Anxiety is part of the mental landscape for many lawyers. I used to be an anxious lawyer (hence, the title of our book, The Anxious Lawyer). At some point, the anxiety went from mild to acute. The recovery from an anxious lawyer to a mindful lawyer wasn’t easy, there were no shortcuts, and it profoundly changed my understanding of anxiety.
First, let’s start by defining, anxiety:
Anxiety is the subjectively unpleasant feelings of dread over anticipated events.
Two things to note. First, anxiety is subjective. This opens up the possibility of changing your response from anxiety to something more helpful. When you are faced with an anxiety triggering event, the body reacts. Think back to the last time you felt anxious. How did you know you were experiencing anxiety? What physical experiences or mental thoughts led you to know you are experiencing anxiety?
The second thing to note is that anxiety is all about anticipating some future event. Like when you’re rehearsing 201 ways in which the hearing might get derailed. Yet, ever notice that even with all the rehearsing, fretting, worrying and anxiety in the world, when the case does go off rail, it never does in the exact way in which you anticipated?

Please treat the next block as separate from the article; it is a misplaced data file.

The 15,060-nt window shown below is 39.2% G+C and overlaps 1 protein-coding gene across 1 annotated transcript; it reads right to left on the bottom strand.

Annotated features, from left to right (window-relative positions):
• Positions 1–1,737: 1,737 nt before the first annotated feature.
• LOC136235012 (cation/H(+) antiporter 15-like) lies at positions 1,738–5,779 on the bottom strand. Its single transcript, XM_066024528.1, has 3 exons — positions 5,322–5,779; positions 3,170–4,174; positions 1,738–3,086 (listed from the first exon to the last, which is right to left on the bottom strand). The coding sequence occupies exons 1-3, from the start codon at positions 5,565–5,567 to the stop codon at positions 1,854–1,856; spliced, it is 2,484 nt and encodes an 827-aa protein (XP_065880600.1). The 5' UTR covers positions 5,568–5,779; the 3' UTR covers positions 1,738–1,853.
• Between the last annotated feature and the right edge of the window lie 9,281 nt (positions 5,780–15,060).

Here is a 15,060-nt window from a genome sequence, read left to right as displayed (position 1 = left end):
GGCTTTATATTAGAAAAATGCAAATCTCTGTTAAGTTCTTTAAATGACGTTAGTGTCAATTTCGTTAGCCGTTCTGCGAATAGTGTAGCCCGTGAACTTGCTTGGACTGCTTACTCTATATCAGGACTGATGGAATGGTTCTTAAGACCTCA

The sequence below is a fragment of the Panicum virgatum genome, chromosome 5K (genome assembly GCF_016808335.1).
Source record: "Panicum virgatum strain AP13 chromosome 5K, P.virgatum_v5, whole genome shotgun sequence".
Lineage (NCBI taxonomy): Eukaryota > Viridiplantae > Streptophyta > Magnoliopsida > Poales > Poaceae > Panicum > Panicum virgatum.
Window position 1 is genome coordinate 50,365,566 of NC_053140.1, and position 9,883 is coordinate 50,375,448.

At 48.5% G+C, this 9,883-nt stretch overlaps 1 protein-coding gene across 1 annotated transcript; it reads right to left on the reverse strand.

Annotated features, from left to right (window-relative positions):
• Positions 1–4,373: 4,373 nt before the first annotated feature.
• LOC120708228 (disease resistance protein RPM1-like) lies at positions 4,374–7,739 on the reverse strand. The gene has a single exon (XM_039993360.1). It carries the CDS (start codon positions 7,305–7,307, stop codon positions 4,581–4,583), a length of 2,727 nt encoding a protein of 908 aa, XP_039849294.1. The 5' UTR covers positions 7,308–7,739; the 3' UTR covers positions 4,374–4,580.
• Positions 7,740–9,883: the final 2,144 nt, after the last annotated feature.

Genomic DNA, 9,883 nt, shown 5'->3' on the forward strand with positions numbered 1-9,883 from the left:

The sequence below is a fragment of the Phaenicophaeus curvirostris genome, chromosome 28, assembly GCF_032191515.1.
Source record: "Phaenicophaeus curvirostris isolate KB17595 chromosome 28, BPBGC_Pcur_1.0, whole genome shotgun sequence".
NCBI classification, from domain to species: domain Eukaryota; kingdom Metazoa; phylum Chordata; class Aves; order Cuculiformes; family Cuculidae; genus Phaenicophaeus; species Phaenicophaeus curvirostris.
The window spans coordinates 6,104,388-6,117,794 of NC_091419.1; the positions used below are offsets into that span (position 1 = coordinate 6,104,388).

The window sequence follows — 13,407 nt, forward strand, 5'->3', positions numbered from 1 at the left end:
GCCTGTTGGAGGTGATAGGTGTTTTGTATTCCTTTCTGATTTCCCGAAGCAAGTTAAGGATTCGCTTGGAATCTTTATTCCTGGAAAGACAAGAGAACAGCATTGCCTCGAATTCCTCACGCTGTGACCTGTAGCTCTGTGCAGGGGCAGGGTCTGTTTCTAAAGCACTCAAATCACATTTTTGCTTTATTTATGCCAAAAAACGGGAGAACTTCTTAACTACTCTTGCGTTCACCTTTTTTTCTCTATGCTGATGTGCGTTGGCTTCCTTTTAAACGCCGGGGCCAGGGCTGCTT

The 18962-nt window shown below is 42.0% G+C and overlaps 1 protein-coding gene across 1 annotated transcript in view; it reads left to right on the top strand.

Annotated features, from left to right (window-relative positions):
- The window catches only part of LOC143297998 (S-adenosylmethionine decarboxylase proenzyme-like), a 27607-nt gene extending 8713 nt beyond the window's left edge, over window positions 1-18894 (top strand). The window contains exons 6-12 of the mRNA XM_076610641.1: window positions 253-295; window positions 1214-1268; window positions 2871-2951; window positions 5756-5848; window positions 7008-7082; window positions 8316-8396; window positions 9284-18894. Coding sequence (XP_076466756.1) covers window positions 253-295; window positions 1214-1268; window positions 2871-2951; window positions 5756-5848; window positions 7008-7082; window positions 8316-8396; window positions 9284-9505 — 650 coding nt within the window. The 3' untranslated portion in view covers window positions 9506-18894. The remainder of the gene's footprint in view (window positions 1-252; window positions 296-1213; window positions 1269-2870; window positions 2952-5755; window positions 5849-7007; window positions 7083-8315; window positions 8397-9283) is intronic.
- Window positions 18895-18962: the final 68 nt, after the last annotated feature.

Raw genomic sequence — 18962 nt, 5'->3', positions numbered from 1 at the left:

The key to working with anxiety is to engage in practices to rest the anxiety ridden mind. Yes, I know it’s easy to say, “just rest the anxious mind,” but much more difficult to do. This isn’t something you can logic your way through or to force yourself to do.
We know from research that meditation decrease stress and anxiety.
Brain imaging found that meditation-related anxiety relief was associated with activation of the anterior cingulate cortex, ventromedial prefrontal cortex, and anterior insula. These areas of the brain are involved with executive function and the control of worrying. Meditation-related activation of these three regions was directly linked to anxiety relief.
Unfortunately, when you are feeling anxious, the last thing you want to do is sit quietly with your own mind and meditate. I get it.
It’s important to approach the practice with meditation with friendliness. An analogy that I found to be useful is to invite your mind to sit down for tea.
You may be wondering, what does it mean to meditate? There are many different traditions and instructions on how to meditate. However, all meditation practice at its core is about stilling the mind. To focus the mind on the object of attention. The object might be the sensation of the breath as it moves in and out of the body, sounds, mantra, loving-kindness, and so on.
With practice, meditation can help to lessen the grip and identification you may have around anxiety. You begin to see, anxiety is just a set of physiological experiences and mental thoughts that you label as anxiety. It will pass with time. And that you are NOT your anxiety.
If you’d like to learn more about ways of working with the anxious brain, please join me for a 1-hour online workshop — 3 Proven Ways of Overcoming Anxiety on February 15th. Learn more here.
Here’s a short guided meditation to get you started.